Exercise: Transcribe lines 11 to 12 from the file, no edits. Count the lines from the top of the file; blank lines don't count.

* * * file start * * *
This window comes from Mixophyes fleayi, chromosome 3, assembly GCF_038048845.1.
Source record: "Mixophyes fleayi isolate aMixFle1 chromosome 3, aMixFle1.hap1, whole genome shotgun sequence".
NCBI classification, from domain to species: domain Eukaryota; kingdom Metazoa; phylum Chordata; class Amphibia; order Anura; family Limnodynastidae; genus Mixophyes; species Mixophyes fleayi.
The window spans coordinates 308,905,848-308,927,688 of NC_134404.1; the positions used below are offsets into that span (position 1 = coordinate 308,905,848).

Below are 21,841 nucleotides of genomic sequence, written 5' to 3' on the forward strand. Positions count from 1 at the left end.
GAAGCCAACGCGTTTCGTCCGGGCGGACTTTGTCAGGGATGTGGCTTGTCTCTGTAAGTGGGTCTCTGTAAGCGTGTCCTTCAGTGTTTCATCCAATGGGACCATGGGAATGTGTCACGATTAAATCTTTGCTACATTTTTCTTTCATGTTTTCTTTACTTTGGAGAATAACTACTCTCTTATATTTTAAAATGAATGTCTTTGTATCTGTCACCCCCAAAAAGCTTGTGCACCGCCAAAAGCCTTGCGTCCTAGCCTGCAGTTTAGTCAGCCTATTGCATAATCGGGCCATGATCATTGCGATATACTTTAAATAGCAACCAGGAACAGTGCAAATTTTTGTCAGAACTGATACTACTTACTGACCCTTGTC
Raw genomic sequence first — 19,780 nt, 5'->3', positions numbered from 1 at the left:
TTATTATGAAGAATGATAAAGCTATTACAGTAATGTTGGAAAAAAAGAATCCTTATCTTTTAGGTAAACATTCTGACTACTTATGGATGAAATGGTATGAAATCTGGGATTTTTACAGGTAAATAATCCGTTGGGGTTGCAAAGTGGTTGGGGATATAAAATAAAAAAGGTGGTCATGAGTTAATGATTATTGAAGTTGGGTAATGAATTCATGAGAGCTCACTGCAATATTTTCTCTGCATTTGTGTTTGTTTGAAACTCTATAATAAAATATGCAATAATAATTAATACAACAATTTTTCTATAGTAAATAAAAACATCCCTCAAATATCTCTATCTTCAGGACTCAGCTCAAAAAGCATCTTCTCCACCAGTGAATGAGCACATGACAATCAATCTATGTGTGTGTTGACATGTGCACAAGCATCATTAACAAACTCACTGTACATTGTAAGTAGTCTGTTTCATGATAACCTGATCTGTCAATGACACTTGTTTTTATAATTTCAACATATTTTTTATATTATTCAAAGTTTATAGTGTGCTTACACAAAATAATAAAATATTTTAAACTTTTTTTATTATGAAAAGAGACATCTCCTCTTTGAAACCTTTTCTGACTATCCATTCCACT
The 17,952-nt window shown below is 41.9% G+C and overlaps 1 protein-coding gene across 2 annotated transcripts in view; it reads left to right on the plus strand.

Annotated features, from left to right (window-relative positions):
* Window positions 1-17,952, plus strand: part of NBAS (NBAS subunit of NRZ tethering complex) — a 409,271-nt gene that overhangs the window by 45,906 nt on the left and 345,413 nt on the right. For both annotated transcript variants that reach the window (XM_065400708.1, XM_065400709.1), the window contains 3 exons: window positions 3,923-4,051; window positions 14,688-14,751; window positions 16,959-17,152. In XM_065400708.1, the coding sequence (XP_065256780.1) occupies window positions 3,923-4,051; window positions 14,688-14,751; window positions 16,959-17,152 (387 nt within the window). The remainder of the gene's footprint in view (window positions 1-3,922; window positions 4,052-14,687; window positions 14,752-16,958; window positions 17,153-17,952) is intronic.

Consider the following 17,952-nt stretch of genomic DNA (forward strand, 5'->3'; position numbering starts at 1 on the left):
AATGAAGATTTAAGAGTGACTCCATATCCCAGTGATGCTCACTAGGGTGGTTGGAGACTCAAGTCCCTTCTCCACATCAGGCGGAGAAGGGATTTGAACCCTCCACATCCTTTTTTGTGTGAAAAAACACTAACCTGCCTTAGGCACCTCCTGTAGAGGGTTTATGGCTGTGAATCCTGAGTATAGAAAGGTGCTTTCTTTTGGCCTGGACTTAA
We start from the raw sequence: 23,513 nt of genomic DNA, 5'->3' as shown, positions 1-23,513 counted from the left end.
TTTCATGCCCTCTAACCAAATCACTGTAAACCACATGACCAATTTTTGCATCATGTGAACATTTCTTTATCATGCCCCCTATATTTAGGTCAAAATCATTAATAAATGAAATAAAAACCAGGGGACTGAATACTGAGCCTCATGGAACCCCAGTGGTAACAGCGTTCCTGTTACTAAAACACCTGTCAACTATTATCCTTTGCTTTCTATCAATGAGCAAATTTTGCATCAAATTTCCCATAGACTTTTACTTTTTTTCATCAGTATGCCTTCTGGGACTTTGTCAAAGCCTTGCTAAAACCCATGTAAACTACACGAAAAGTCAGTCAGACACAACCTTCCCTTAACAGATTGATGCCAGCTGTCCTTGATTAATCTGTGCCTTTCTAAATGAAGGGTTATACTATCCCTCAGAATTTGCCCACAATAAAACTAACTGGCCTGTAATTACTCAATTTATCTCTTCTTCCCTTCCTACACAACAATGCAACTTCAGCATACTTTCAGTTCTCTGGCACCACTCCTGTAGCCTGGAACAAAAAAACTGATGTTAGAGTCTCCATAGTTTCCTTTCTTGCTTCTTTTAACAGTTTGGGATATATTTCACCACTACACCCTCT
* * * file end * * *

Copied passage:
* Window positions 1-17,952, plus strand: part of NBAS (NBAS subunit of NRZ tethering complex) — a 409,271-nt gene that overhangs the window by 45,906 nt on the left and 345,413 nt on the right. For both annotated transcript variants that reach the window (XM_065400708.1, XM_065400709.1), the window contains 3 exons: window positions 3,923-4,051; window positions 14,688-14,751; window positions 16,959-17,152. In XM_065400708.1, the coding sequence (XP_065256780.1) occupies window positions 3,923-4,051; window positions 14,688-14,751; window positions 16,959-17,152 (387 nt within the window). The remainder of the gene's footprint in view (window positions 1-3,922; window positions 4,052-14,687; window positions 14,752-16,958; window positions 17,153-17,952) is intronic.

Consider the following 17,952-nt stretch of genomic DNA (forward strand, 5'->3'; position numbering starts at 1 on the left):